UK spy probe targeted Swedish actress

The late Swedish actress Mai Zetterling and a world famous US photographer were both trailed by British spy services for fear that the two were communist sympathizers, according to secret files released on Tuesday.

UK spy probe targeted Swedish actress
Vale Film Productions/British Lion Film Corporation

MI5 and police Special Branch raked over the private lives of Vogue photographer Lee Miller and actress Mai Zetterling, who starred opposite Peter Sellers in “Only Two Can Play” (1962), and the 1990 film “The Witches”.

The pair were both tailed in the 1940s and 1950s and had their friends watched, while Miller’s post was intercepted.

A colleague said Miller was a “strong communist”, according to one anonymous note released by the National Archives.

A 1941 Special Branch report said Miller was “regarded as an intellectual communist and theoretical political student” and was “eccentric and indulges in queer foods and queer clothes etc. She is violently anti-Nazi.”

The general opinion of Miller was that “her communism is more a mental outlook than anything and I have obtained no information that she is associated with any particular subversive organization,” the note said.

She aroused suspicion because her second husband Roland Penrose was deemed to be a communist sympathizer.

Besides her fashion photography, Miller was a US Army-accredited war journalist, who pictured prisoners of the Dachau and Buchenwald concentration camps.

She befriended prominent artists like Pablo Picasso, Jean Cocteau and Henry Moore.

“What is not sufficiently realized is that her career was absolutely unique in British history,” said professor Chris Andrew, the official historian of MI5.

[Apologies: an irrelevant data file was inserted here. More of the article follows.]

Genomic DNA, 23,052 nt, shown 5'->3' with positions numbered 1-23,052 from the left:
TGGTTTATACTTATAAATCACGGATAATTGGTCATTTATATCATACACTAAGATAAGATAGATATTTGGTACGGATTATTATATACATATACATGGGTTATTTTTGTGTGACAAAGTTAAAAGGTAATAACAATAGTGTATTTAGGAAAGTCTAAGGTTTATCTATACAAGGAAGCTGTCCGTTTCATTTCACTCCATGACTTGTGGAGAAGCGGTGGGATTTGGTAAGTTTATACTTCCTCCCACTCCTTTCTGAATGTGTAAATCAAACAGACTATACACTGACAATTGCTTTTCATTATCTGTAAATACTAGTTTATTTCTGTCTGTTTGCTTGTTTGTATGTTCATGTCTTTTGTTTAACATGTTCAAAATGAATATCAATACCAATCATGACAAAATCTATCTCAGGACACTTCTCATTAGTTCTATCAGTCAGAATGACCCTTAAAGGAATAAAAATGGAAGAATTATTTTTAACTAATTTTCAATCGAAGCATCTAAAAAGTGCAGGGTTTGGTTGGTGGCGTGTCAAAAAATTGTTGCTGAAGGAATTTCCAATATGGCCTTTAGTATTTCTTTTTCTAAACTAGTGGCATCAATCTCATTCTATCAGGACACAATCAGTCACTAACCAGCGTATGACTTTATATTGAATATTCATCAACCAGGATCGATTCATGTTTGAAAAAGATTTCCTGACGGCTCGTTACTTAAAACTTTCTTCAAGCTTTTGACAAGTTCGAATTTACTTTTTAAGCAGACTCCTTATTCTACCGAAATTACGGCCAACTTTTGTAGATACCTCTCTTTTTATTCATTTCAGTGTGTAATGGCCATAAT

“There had never been anybody like her before, there’s no reason to think there will be anyone like her again. She was extremely talented, she was extremely beautiful.”

Miller died in southern England in 1977 aged 70.

Zetterling lived in a commune south of London, which MI5 called a “Marxist study group” suspected of being a cover for recruiting people to the Communist Party.

Attendance at its meetings signified “that the participant is at least regarded by certain members as sympathetically inclined to communism, and as a potential convert,” said a 1953 report.

Spooks studied her showbusiness friends and how much communist literature she was reading.

Zetterling, who died in London in 1994 aged 68, was also a pioneering film director.

Also released from the archives was a letter to the Home Office from a man begging for help in getting his wife to stop seeing a Romanian immigrant, whom MI5 considered having as a potential double agent.

Another story was that of a British soldier who was a member of the British Union of Fascists, but was nonetheless sent to fight in World War II — in the hope of exposing other sympathizers.

The dramatic arrest of a German spy plucked from his ship to stop him following a vital British World War II fleet was also revealed.